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Search tags: library-love-challenge
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review 2017-06-28 04:39
206 Bones
206 Bones - Kathy Reichs

Continuing to catch up on back reviews...

 

206 Bones is book 12 of 18 in the long running series by Kathy Reichs starring forensic anthropologist Temperance Brennan.   206 Bones continues to follow the "procedurals" formula and, I don't think it's too much of a spoiler to say that like many of the other books in the series, our protagonist ends up abducted, escaped/rescued, and in the hospital  before the end of the story.  But she, with the assist from side-kick cop (and ex-lover) Andrew Ryan do eventually put the clues together and catch the murders. While not exactly bad, 206 Bones is not nearly as exciting as the earlier books in the series. 

 

I'm not quite ready to give up on Tempe, but I don't recommend starting this series with 206 Bones.

 

Read for Mystery 8 – Read a book that is tagged mystery or has a title that begins with any of the letters in the word “Clue.”

 

 

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review 2017-06-25 04:49
Etched in Bone
Etched in Bone - Anne Bishop

It’s been almost a month since I finished Etched in Bone and I still haven’t been able to pull my thoughts together to write anything more articulate than my initial squee, but it’s bugging me to have the review unfinished.

 

I loved The Others series – though this flirtation between Urban Fantasy and just Fantasy is definitely not something that would appeal to all. 

 

I like how Etched in Bone focused on the core crew of Meg, Simon and the rest of the “Human Pack” in the Lakeside Courtyard.  I also loved the interplay between Meg and the Elders that I’m seeing quoted in many other reviews (the whole bit about “Want cukkies”).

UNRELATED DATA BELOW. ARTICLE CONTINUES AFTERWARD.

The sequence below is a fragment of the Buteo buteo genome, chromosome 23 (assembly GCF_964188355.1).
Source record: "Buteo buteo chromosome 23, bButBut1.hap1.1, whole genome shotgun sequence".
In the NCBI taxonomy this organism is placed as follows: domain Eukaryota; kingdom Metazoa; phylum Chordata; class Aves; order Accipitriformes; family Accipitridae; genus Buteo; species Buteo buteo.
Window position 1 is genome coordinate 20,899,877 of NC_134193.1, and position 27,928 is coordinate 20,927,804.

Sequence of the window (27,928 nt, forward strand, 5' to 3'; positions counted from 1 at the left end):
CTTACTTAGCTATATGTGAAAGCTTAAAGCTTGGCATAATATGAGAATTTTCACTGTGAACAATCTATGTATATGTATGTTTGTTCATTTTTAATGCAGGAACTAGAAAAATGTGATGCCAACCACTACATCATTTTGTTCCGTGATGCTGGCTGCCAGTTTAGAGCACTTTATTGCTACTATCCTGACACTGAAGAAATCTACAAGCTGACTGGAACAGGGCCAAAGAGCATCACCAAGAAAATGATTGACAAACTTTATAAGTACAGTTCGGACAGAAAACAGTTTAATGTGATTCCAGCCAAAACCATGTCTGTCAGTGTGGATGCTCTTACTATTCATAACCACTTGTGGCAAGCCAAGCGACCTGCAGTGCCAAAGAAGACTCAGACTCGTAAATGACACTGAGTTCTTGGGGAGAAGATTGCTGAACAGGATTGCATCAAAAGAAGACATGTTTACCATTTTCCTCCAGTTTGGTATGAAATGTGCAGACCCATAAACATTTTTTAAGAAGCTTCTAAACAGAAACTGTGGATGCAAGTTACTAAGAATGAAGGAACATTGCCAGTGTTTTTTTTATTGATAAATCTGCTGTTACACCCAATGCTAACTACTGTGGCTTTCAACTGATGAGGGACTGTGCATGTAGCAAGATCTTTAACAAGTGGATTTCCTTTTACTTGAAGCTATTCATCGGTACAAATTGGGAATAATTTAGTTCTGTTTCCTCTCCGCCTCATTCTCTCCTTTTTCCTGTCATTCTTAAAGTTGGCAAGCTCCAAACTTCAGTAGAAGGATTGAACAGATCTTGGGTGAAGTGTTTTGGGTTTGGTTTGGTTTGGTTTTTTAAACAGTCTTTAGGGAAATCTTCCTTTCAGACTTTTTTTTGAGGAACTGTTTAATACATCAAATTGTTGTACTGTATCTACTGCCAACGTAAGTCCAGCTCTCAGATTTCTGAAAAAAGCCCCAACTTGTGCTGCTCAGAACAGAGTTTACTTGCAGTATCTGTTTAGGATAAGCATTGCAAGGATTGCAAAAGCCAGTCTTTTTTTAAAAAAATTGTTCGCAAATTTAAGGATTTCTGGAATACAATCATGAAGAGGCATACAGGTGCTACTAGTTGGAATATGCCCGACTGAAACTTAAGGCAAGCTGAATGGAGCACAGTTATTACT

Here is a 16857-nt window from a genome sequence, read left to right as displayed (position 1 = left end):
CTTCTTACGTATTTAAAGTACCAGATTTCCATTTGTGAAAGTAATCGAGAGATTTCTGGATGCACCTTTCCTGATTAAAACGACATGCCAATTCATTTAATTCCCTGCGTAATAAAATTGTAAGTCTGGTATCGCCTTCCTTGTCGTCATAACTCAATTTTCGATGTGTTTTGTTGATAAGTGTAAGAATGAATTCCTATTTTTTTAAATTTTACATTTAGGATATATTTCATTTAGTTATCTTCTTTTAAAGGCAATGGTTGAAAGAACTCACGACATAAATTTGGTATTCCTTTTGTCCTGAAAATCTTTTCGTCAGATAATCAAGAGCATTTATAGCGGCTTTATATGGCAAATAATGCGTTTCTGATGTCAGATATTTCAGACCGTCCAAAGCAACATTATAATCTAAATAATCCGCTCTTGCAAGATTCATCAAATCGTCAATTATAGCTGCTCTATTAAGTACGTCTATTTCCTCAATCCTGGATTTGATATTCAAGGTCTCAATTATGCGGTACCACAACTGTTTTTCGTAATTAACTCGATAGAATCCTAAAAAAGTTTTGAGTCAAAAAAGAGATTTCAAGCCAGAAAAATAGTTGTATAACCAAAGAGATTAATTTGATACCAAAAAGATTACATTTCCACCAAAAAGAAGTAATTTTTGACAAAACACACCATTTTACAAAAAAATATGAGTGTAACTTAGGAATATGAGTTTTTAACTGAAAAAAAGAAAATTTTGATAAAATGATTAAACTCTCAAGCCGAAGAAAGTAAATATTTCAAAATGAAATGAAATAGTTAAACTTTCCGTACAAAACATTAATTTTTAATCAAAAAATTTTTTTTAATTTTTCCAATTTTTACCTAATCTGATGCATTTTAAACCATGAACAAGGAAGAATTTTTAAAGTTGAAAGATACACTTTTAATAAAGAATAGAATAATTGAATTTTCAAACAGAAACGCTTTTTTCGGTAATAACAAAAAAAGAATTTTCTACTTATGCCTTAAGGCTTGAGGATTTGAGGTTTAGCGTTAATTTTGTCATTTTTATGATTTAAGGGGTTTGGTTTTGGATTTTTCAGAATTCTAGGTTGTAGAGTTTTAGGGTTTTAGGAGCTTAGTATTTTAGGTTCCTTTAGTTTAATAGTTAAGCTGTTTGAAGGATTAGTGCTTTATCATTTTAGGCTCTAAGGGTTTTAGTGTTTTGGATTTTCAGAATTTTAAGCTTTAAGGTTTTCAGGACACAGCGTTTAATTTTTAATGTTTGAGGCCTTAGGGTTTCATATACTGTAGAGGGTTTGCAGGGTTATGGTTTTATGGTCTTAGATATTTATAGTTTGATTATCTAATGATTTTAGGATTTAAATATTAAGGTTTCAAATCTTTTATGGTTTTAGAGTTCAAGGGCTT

But in many ways this book is a let-down after the events of Marked in Flesh.  It’s almost like the whole book is an epilog.  As much as I enjoyed the experience of reading and all the feels from visiting with beloved characters in an intriguing world, I couldn’t quite give Etched in Bone 5 stars because of how weak the villain/antagonist was.

 

I’m sad this series, or at least the arc focusing on Meg and the Lakeside Courtyard is finished.  But at the same time, I’m glad that Ms. Bishop had a clear vision with a beginning and an end and didn’t get drawn into a never-ending series.  I’m very curious about #6 – the official blurb makes it seem like it will be a murder mystery or perhaps even a cozy set in the same universe. Though the cover is gorgeous I have to admit to not being impressed by this teaser for Lake Silence.  I’ll probably give it a try, but I’m wondering if Ms. Bishop will be able to capture my interest with the new spinoff characters.

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text 2017-06-21 02:23
DNF: The Brain That Changes Itself
The Brain That Changes Itself: Stories of Personal Triumph from the Frontiers of Brain Science - Norman Doidge

While the concept of Neuroplasticity - the ability of brains to continue to change even in adulthood - is fascinating, this book is less so.  I felt like the author was trying to emulate Oliver Sacks to use case studies as a way to tell the history of the change in paradigm from a localized adult brain to the possibility of change, but not quite getting there.